Politics, Technology, and Language

If thought corrupts language, language can also corrupt thought — George Orwell

Pleased no violations of the law were found? Pleased?

Posted by metaphorical on 10 December 2006

As we wait for the Democrats and the 110th Congress to begin in January, let’s remember that in the 109th, the minority party didn’t exactly abstain from earmarks, boondoggles, or ethics violations.

So when we look at this, are we seeing the dying gasp of Republicans, putting their own malfeasances to bed while still the majority party, or is it a harbinger of demoralizations to come? Here’s a clue, 110th Congress. We didn’t elect you to make sure laws weren’t technically violated. Start doing the right thing, or you’ll go the way of the 109th.

Panel blasts Hastert in Foley scandal

WASHINGTON – Former Rep. Mark Foley was described as a “ticking time bomb” for his sexual come-ons to male pages, but Republican lawmakers and aides for a decade failed to protect the teenagers vulnerable to his advances, the House ethics committee concluded Friday. Despite that finding, the panel said no rules had been broken and no one should be punished.

The committee harshly criticized Speaker
Dennis Hastert, R-Ill., saying the evidence showed he was told of the problem months before he acknowledged learning of Foley’s questionable e-mails to a former Louisiana page. It rejected Hastert’s contention that he couldn’t recall separate warnings from two House Republican leaders.

Hastert said he was pleased the committee found “there was no violation of any House rules by any member or staff.”

Hopefully we the voters can’t be so easily pleased.

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Smugness, Thy Name is Bennett

Posted by metaphorical on 8 December 2006


In all my time in Washington I’ve never seen such smugness, arrogance, or such insufferable moral superiority.

— William Bennett, National Review Online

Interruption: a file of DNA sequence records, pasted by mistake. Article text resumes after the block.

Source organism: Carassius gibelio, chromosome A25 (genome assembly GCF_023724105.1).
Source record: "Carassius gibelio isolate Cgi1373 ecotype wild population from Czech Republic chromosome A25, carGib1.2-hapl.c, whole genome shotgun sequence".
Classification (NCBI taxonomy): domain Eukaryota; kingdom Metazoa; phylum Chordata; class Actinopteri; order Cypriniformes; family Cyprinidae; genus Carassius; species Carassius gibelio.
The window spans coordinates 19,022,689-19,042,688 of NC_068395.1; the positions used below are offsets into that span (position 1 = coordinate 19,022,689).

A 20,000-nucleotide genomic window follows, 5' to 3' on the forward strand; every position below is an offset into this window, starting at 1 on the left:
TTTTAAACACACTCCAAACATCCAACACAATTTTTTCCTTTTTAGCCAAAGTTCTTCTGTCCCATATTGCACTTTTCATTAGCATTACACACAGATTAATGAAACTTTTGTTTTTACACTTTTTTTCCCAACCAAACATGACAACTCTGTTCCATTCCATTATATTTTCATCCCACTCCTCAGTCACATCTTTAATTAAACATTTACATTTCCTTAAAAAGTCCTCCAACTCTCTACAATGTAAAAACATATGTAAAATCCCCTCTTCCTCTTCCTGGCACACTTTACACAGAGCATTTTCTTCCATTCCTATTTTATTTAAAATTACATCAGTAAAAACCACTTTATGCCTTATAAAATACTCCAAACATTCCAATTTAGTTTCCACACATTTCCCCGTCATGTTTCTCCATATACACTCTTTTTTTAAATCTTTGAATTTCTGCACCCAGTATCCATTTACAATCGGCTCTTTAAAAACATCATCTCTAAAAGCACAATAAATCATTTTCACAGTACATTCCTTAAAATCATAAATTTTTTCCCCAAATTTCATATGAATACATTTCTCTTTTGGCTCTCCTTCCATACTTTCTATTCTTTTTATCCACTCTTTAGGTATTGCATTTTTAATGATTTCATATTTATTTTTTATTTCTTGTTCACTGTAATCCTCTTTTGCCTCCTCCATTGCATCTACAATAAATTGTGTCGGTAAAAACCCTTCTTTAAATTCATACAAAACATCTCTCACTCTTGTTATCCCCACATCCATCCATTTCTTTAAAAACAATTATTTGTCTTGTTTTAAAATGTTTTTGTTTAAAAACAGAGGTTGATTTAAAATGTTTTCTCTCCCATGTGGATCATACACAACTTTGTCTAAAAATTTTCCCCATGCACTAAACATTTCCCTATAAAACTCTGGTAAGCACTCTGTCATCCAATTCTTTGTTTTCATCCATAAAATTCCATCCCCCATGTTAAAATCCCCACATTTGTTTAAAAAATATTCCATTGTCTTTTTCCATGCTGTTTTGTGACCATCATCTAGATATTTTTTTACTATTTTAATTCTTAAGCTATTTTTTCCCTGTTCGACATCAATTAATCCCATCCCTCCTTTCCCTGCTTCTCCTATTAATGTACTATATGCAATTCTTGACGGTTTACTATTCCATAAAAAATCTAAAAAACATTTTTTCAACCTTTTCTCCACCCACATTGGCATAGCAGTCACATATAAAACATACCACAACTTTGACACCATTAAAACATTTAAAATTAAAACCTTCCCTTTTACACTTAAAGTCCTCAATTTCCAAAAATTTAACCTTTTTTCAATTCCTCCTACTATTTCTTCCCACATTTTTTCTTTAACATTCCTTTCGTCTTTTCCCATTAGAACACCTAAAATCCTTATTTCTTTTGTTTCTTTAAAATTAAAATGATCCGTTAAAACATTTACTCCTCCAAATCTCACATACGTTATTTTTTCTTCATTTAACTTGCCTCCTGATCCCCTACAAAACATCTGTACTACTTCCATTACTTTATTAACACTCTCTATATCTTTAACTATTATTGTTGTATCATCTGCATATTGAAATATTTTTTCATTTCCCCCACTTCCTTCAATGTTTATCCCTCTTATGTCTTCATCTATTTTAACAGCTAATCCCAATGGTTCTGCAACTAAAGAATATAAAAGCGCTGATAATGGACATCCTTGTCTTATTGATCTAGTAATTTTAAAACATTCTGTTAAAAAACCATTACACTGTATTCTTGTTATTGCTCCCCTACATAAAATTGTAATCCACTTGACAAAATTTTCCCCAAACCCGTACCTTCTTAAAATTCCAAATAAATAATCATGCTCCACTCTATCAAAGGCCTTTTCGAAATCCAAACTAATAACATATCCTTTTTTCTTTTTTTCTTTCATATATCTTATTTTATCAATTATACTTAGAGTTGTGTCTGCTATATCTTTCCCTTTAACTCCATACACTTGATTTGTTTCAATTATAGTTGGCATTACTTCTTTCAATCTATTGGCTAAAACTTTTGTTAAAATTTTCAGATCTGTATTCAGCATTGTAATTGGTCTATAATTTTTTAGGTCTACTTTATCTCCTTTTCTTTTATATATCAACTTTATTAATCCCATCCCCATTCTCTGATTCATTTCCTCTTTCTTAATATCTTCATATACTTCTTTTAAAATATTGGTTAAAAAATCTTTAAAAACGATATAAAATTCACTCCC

This, from a man Joshua Green once dubbed “The Bookie of Virtue”? Bennett asks, “Who are these commissioners and what is their expertise in Iraq — or even foreign policy?” Um, Bill, did you not notice that James Baker, a few chairs down when you both sat at the Reagan Cabinet table, subsequently served as Secretary of State, while the closest you ever came to foreign policy was as drug czar?

But after a shaky start, Bennett stands tall and high on his hobby horse:

James Baker opened his thoughts today by saying Iraqis “have been liberated from the nightmare of a tyrannical order only to face the nightmare of brutal violence.” So much for any moral distinction between a terrorist sponsoring dictatorship and an embattled, weak, effort toward self-government. The distinction between permanent darkness and days of light and darkness both, and a hope for dawn was lost.

It’s clear that Bennett, never the master of his prose, has completely lost the morning’s battle with it. So let’s go to to Dr. Orwell, and see if we can’t get a diagnosis.

(From Politics and the English Language, of course:)

The writer either has a meaning and cannot express it, or he inadvertently says something else, or he is almost indifferent as to whether his words mean anything or not. This mixture of vagueness and sheer incompetence is the most marked characteristic of modern English prose, and especially of any kind of political writing. As soon as certain topics are raised, the concrete melts into the abstract and no one seems able to think of turns of speech that are not hackneyed: prose consists less and less of WORDS chosen for the sake of their meaning, and more and more of PHRASES tacked together like the sections of a prefabricated hen-house.

Or, to put it more simply, Bill, you’re breaking Rule #1:

(i) Never use a metaphor, simile or other figure of speech which you are used to seeing in print.

I can’t say that on first blush that the Iraq Study Group looked like it went all the way when it came to telling truth to power, but watching the neocons flail like a prickle of porcupines thrown into the deep end of the pool (Rush Limbaugh, apparently, is calling it “The Iraq Surrender Group”) makes me wonder if maybe they did a decent job after all.

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God, grant Google virtue

Posted by metaphorical on 5 December 2006

The other day I mentioned paidpostingtools.com, and the seemingly growing market for people willing to “post to forums, blog, place comments on blogs and write custom articles” for small sums of money.

In that context, it’s worth pointing out some other growing areas of content fraud.

C|Net has a good story on the rigging of ratings on aggregation sites like Digg and del.icio.us

The big Digg rig

So-called social-media sites, which let users decide what’s newsworthy, are dealing with scammers trying to game their systems.

“Now, dubious Internet marketers are planting stories, paying people to promote items, and otherwise trying to manipulate rankings on Digg and other so-called social-media sites like Reddit and Delicious to drum up more links to their Web sites and thus more business, experts say.”